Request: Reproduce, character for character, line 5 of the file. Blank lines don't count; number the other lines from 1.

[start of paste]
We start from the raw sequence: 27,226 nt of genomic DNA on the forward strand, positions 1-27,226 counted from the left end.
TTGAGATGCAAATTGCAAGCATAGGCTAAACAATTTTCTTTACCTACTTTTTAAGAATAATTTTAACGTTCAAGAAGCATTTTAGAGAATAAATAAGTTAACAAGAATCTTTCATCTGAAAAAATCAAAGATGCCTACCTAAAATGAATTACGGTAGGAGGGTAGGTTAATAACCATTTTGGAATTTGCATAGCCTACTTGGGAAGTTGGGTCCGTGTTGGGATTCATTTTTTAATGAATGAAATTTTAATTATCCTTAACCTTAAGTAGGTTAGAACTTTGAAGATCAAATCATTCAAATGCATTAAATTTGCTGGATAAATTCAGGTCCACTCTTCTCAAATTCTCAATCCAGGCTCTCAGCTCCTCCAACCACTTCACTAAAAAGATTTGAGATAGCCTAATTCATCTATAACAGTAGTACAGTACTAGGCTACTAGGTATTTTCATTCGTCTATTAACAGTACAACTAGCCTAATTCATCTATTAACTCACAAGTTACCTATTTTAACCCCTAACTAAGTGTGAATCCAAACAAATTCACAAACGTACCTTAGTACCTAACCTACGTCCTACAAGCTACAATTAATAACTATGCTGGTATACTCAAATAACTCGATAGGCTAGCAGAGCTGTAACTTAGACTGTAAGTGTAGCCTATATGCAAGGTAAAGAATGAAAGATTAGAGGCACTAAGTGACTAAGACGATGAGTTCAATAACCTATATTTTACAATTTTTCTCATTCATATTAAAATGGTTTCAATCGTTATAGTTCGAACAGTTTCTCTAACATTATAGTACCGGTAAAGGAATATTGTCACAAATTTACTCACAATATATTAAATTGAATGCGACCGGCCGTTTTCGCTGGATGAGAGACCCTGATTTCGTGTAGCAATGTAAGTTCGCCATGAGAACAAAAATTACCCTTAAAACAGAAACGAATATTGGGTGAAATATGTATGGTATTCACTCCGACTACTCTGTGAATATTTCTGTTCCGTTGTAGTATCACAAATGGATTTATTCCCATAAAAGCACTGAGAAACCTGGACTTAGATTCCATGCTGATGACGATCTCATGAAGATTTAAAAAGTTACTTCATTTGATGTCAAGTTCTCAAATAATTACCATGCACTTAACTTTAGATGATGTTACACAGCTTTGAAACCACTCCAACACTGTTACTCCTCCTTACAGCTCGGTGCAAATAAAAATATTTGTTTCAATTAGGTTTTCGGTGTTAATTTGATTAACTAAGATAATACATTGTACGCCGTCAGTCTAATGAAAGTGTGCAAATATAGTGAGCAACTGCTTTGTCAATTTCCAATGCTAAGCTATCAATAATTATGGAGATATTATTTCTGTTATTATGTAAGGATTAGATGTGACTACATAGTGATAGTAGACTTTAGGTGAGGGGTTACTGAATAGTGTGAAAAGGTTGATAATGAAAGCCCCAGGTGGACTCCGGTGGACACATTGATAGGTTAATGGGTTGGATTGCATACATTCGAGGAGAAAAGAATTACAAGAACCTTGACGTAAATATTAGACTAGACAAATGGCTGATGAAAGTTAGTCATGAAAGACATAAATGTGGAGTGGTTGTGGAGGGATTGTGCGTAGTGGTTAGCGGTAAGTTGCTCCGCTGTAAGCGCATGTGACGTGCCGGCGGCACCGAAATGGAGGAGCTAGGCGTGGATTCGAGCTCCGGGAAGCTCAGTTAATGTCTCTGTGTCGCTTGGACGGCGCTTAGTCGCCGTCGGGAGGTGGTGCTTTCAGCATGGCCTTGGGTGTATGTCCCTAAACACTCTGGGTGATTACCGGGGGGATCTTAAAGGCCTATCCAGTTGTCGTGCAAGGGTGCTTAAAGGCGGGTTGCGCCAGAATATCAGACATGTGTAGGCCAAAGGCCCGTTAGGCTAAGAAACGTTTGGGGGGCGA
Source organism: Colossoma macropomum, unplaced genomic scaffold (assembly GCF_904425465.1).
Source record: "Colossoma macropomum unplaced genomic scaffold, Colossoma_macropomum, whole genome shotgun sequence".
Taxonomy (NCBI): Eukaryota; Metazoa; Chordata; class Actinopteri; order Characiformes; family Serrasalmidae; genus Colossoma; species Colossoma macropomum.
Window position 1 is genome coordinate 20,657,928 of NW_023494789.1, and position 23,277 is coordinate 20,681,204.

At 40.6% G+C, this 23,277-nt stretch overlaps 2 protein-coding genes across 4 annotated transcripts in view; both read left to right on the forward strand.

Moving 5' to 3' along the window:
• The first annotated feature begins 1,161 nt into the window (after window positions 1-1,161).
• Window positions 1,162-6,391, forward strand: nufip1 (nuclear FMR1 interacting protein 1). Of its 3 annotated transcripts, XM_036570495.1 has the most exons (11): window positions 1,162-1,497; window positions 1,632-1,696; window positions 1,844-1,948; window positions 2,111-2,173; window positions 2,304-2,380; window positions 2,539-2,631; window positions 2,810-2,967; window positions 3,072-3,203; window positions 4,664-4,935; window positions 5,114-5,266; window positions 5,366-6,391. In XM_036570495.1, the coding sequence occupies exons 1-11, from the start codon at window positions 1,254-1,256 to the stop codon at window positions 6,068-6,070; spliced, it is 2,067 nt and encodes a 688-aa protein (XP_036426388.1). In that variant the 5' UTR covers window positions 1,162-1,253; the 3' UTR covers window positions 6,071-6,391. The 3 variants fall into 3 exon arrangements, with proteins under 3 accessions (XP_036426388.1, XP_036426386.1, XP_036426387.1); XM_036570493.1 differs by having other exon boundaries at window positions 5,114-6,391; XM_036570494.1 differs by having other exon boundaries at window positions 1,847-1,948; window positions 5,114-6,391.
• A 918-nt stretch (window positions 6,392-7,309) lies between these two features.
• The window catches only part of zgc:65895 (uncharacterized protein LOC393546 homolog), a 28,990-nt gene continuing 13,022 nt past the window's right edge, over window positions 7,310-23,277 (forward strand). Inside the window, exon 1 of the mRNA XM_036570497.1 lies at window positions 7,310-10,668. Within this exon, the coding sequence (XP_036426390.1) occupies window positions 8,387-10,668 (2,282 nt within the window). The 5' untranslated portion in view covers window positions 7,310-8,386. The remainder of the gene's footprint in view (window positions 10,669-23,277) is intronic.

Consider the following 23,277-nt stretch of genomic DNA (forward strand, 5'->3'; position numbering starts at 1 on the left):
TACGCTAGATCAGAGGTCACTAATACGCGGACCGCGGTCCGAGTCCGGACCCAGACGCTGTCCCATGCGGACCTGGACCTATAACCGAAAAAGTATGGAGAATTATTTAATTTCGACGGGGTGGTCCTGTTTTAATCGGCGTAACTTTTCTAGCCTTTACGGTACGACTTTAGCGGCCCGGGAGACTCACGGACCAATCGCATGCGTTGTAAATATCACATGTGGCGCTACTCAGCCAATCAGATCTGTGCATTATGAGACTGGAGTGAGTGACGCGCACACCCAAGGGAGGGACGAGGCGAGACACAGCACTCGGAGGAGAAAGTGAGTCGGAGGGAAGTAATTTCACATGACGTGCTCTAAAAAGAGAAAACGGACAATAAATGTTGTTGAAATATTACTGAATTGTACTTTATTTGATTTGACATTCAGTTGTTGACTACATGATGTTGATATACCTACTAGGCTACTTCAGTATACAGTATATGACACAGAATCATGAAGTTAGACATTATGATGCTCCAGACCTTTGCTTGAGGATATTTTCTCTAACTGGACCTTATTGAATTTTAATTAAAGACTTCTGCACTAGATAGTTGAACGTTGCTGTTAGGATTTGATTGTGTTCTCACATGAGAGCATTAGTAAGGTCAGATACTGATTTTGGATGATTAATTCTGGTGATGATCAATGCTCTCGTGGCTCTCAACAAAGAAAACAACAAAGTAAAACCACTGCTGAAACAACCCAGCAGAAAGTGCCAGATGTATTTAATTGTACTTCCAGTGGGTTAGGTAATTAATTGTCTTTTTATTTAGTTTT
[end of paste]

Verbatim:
Taxonomy (NCBI): Eukaryota; Metazoa; Chordata; class Actinopteri; order Characiformes; family Serrasalmidae; genus Colossoma; species Colossoma macropomum.